A construction project on Woodruff in Idaho Falls is blocking the main entrance for several businesses in the area. | Rett Nelson, EastIdahoNews.com
IDAHO FALLS — A major construction project at an Idaho Falls intersection is having a negative impact on businesses in the area.
Crews are about two months into a project on Woodruff Avenue and 17th Street that involves adding another lane, adding a right turn lane on each intersection and updating the waterline, curb, gutter, landscaping, and traffic signal. The project is slated for completion this fall, barring any supply chain issues or inclement weather.
RELATED | Major construction project set to begin soon at Woodruff Ave. and 17th St. in Idaho Falls
The main entrance for a strip on the east side of Woodruff has been blocked off since the project began and business owners have seen a significant decline in sales as a result.
Lorita Kahn, the manager at Gandolfo’s New York Deli at 1685 South Woodruff Avenue, tells EastIdahoNews.com there’s been a 30% decrease in business since construction started.
“We’ve slowed down quite a bit here because people don’t know that we’re open. There’s signs (about construction) clear out on 1st Street, 17th Street and all over town, so people are bypassing this area,” Kahn says.
The decline is focused primarily on in-store dining. Online sales and catering services are helping the restaurant to stay in operation.
“Our business has been booming the last couple of years, but now all of a sudden, we’re slowed down,” she says.
Left: A sign listing the businesses inside the strip next to the construction project. Right: The storefront for Gandolfo’s at 1685 South Woodruff Avenue. | Rett Nelson, EastIdahoNews.com
Lehi Playas, who owns Playas Barbershop adjacent to Gandolfo’s, says the construction has not affected him too much because customers are by appointment.
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But other businesses in that area, like Autozone, La fonda Mexican Buffet, and Austin Kade Academy on the other side of the intersection, have also experienced a decline in sales.
The business most significantly impacted by the construction is Red Clover Herbs & Market at 1655 South Woodruff Avenue next to the Mexican restaurant. Owner Liesl Vosika says sales are down about 90% in the last two months.
“Six months of this and — we can’t do this,” says Vosika. “At this rate, we’re not going to stay afloat. We’re losing money every day.”
Red Clover also has an online store, which Vosika says has struggled with traffic for years.
Under normal circumstances, Red Clover gets anywhere from 15 to 25 customers a day. It’s a high traffic area and a lot of people typically stop in while getting lunch at either of the restaurants.
“Our store is a little bit of a destination. We do have people that are trying and struggling to get in. I had one lady come in probably two days into this (construction project). She’s like, ‘I was driving up and down 17th and I couldn’t find any way to get to you. I almost gave up but I was so determined,’” says Vosika. “We have some great customers.”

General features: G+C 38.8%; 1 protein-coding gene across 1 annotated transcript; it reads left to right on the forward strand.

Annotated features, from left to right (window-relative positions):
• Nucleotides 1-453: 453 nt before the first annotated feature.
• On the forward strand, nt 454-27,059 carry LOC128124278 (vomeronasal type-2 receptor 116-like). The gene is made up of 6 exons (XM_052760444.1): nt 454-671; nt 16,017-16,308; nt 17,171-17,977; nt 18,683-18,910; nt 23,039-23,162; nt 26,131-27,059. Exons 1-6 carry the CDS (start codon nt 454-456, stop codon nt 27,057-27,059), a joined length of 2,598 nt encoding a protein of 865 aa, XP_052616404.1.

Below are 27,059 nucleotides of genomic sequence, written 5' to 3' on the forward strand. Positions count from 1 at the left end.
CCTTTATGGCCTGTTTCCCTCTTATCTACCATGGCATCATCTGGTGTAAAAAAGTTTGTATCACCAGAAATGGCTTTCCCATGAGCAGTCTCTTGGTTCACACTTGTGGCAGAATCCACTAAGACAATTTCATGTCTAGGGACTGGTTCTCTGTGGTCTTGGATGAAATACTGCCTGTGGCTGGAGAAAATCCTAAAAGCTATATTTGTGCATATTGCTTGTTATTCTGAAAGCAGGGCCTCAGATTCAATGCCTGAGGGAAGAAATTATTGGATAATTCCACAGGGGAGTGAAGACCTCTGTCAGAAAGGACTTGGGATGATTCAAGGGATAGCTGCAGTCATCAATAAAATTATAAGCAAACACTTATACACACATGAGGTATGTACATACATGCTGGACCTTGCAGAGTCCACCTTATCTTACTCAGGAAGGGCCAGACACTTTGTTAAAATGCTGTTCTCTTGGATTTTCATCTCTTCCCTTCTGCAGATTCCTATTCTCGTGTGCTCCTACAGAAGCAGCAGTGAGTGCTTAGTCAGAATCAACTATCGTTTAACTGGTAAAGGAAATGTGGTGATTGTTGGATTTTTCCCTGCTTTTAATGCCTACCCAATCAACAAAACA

Vosika and her husband faced similar struggles in 2020 during the COVID-19 shutdown. Though it was challenging, the couple weathered the storm and the business survived.
Just like COVID, Vosika says the construction project was unexpected and came with very little advanced notice.
“I think there was a notice given out in 2018 saying a construction project was coming in 2022. Then we didn’t hear anything (for a while),” she says. “There was a news article that said the city had talked to all the business owners (about it), and we were like, ‘They didn’t talk to us!’”
Entrance to the strip from 16th Street. | Rett Nelson, EastIdahoNews.com
In a February news release, Idaho Falls Public Works Director Chris Fredericksen explains contractors were unable to bid on the project last spring when the project was originally supposed to happen. There were various economic challenges and the project was delayed.
“We are pleased to be moving forward with the improvements this year,” Fredericksen says.
Still, with a 90% drop in business over the last two months, Vosika fears the shop will cease operation if the trend continues.
In a statement to EastIdahoNews.com, Public Works spokeswoman Kerry Hammon notes that while the main entrance is blocked, access to each of the businesses remains open on other streets.
Vosika and Kahn’s message to the community is that they’re still open for business and there are multiple ways customers can enter the strip. One entrance is through the parking lot on 17th Street by Autozone.
“That’s the main back way. You can come in off from 12th Street and over to Nixon and up to 16th Street, too,” says Kahn.
Customers can also enter on the east side by turning from 17th onto Riviera and taking a left on 16th Street. A third entrance is available on Woodruff by taking a left at the construction site onto 16th Street.
Public Works holds a project meeting every Wednesday at 10 a.m. behind Chevron on Woodruff and 17th. Impacted business owners are encouraged to attend and share concerns so they “can work on finding solutions together.”
This map shows where patrons can enter the strip during construction. | Alex Lemoing, EastIdahoNews.com
The post Multiple businesses see major decline in business due to road construction project appeared first on East Idaho News.
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